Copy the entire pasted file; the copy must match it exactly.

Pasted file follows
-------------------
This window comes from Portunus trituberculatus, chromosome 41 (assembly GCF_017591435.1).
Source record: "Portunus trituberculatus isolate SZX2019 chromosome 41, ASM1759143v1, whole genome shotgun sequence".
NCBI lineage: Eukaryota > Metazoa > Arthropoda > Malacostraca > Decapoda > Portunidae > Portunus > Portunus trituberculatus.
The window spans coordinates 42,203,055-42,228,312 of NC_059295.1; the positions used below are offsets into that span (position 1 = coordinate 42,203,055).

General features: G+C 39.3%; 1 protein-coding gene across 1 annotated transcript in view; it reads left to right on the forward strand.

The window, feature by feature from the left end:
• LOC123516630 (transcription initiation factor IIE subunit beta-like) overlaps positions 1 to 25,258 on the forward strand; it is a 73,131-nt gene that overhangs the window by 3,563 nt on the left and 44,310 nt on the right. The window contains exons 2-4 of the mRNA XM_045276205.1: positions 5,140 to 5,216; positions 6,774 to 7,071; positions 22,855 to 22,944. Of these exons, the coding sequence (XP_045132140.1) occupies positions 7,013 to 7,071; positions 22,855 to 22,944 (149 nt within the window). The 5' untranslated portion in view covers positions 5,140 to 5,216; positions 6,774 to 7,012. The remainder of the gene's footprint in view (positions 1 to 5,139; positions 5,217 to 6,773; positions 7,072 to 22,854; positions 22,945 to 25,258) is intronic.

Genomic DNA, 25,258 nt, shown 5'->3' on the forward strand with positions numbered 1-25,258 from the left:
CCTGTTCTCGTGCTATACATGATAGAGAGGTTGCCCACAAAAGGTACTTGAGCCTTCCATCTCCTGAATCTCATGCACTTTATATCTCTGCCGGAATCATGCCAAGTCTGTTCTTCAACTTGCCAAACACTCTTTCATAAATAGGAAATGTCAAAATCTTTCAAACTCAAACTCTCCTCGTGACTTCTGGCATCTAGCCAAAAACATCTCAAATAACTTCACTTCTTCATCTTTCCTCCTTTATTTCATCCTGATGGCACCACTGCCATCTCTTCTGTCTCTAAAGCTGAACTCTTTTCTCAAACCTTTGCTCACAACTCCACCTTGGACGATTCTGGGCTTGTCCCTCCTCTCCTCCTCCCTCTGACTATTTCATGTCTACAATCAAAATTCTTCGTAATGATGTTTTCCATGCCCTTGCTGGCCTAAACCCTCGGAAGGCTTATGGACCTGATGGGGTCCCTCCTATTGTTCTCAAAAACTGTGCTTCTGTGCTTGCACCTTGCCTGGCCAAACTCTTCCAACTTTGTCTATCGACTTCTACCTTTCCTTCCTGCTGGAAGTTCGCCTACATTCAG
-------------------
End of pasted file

This window comes from Portunus trituberculatus, chromosome 41 (assembly GCF_017591435.1).
Source record: "Portunus trituberculatus isolate SZX2019 chromosome 41, ASM1759143v1, whole genome shotgun sequence".
NCBI lineage: Eukaryota > Metazoa > Arthropoda > Malacostraca > Decapoda > Portunidae > Portunus > Portunus trituberculatus.
The window spans coordinates 42,203,055-42,228,312 of NC_059295.1; the positions used below are offsets into that span (position 1 = coordinate 42,203,055).

General features: G+C 39.3%; 1 protein-coding gene across 1 annotated transcript in view; it reads left to right on the forward strand.

The window, feature by feature from the left end:
• LOC123516630 (transcription initiation factor IIE subunit beta-like) overlaps positions 1 to 25,258 on the forward strand; it is a 73,131-nt gene that overhangs the window by 3,563 nt on the left and 44,310 nt on the right. The window contains exons 2-4 of the mRNA XM_045276205.1: positions 5,140 to 5,216; positions 6,774 to 7,071; positions 22,855 to 22,944. Of these exons, the coding sequence (XP_045132140.1) occupies positions 7,013 to 7,071; positions 22,855 to 22,944 (149 nt within the window). The 5' untranslated portion in view covers positions 5,140 to 5,216; positions 6,774 to 7,012. The remainder of the gene's footprint in view (positions 1 to 5,139; positions 5,217 to 6,773; positions 7,072 to 22,854; positions 22,945 to 25,258) is intronic.

Genomic DNA, 25,258 nt, shown 5'->3' on the forward strand with positions numbered 1-25,258 from the left:
CCTGTTCTCGTGCTATACATGATAGAGAGGTTGCCCACAAAAGGTACTTGAGCCTTCCATCTCCTGAATCTCATGCACTTTATATCTCTGCCGGAATCATGCCAAGTCTGTTCTTCAACTTGCCAAACACTCTTTCATAAATAGGAAATGTCAAAATCTTTCAAACTCAAACTCTCCTCGTGACTTCTGGCATCTAGCCAAAAACATCTCAAATAACTTCACTTCTTCATCTTTCCTCCTTTATTTCATCCTGATGGCACCACTGCCATCTCTTCTGTCTCTAAAGCTGAACTCTTTTCTCAAACCTTTGCTCACAACTCCACCTTGGACGATTCTGGGCTTGTCCCTCCTCTCCTCCTCCCTCTGACTATTTCATGTCTACAATCAAAATTCTTCGTAATGATGTTTTCCATGCCCTTGCTGGCCTAAACCCTCGGAAGGCTTATGGACCTGATGGGGTCCCTCCTATTGTTCTCAAAAACTGTGCTTCTGTGCTTGCACCTTGCCTGGCCAAACTCTTCCAACTTTGTCTATCGACTTCTACCTTTCCTTCCTGCTGGAAGTTCGCCTACATTCAG